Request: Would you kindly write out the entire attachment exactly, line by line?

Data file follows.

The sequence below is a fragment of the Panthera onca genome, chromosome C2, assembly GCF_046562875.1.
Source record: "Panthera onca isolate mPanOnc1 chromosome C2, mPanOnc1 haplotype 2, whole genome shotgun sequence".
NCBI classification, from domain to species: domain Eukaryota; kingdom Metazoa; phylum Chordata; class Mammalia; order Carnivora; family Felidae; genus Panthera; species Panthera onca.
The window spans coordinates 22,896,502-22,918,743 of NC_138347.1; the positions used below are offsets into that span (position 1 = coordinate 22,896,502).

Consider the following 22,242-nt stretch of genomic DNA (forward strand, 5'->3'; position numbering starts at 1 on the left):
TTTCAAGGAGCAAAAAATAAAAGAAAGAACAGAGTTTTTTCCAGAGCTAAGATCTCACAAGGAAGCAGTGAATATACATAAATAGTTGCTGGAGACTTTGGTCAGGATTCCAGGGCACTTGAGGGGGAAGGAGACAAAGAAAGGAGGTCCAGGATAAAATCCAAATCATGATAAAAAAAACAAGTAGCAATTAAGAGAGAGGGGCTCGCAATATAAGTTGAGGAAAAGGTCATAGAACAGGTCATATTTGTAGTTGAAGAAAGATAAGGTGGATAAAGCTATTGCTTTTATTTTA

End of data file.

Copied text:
The sequence below is a fragment of the Panthera onca genome, chromosome C2, assembly GCF_046562875.1.
Source record: "Panthera onca isolate mPanOnc1 chromosome C2, mPanOnc1 haplotype 2, whole genome shotgun sequence".
NCBI classification, from domain to species: domain Eukaryota; kingdom Metazoa; phylum Chordata; class Mammalia; order Carnivora; family Felidae; genus Panthera; species Panthera onca.
The window spans coordinates 22,896,502-22,918,743 of NC_138347.1; the positions used below are offsets into that span (position 1 = coordinate 22,896,502).

Consider the following 22,242-nt stretch of genomic DNA (forward strand, 5'->3'; position numbering starts at 1 on the left):
TTTCAAGGAGCAAAAAATAAAAGAAAGAACAGAGTTTTTTCCAGAGCTAAGATCTCACAAGGAAGCAGTGAATATACATAAATAGTTGCTGGAGACTTTGGTCAGGATTCCAGGGCACTTGAGGGGGAAGGAGACAAAGAAAGGAGGTCCAGGATAAAATCCAAATCATGATAAAAAAAACAAGTAGCAATTAAGAGAGAGGGGCTCGCAATATAAGTTGAGGAAAAGGTCATAGAACAGGTCATATTTGTAGTTGAAGAAAGATAAGGTGGATAAAGCTATTGCTTTTATTTTA